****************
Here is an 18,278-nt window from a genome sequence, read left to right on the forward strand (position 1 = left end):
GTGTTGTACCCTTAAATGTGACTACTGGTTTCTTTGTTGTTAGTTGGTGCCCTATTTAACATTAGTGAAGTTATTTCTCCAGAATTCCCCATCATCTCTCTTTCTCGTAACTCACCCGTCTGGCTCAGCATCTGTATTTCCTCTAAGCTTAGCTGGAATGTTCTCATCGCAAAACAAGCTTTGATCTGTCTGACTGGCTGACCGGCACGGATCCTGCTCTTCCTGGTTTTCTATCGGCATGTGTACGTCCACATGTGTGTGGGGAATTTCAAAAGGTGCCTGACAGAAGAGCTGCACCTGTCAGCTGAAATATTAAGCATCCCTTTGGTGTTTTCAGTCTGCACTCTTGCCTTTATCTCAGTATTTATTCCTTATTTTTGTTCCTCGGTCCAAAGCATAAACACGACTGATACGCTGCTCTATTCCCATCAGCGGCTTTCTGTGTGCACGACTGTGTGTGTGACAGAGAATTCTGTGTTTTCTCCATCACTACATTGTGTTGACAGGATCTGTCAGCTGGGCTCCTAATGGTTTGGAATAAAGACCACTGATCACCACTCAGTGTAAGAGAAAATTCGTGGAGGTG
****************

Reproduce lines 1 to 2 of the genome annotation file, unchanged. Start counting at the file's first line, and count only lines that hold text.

Here is an 18,278-nt window from a genome sequence, read left to right on the forward strand (position 1 = left end):
GTGTTGTACCCTTAAATGTGACTACTGGTTTCTTTGTTGTTAGTTGGTGCCCTATTTAACATTAGTGAAGTTATTTCTCCAGAATTCCCCATCATCTCTCTTTCTCGTAACTCACCCGTCTGGCTCAGCATCTGTATTTCCTCTAAGCTTAGCTGGAATGTTCTCATCGCAAAACAAGCTTTGATCTGTCTGACTGGCTGACCGGCACGGATCCTGCTCTTCCTGGTTTTCTATCGGCATGTGTACGTCCACATGTGTGTGGGGAATTTCAAAAGGTGCCTGACAGAAGAGCTGCACCTGTCAGCTGAAATATTAAGCATCCCTTTGGTGTTTTCAGTCTGCACTCTTGCCTTTATCTCAGTATTTATTCCTTATTTTTGTTCCTCGGTCCAAAGCATAAACACGACTGATACGCTGCTCTATTCCCATCAGCGGCTTTCTGTGTGCACGACTGTGTGTGTGACAGAGAATTCTGTGTTTTCTCCATCACTACATTGTGTTGACAGGATCTGTCAGCTGGGCTCCTAATGGTTTGGAATAAAGACCACTGATCACCACTCAGTGTAAGAGAAAATTCGTGGAGGTG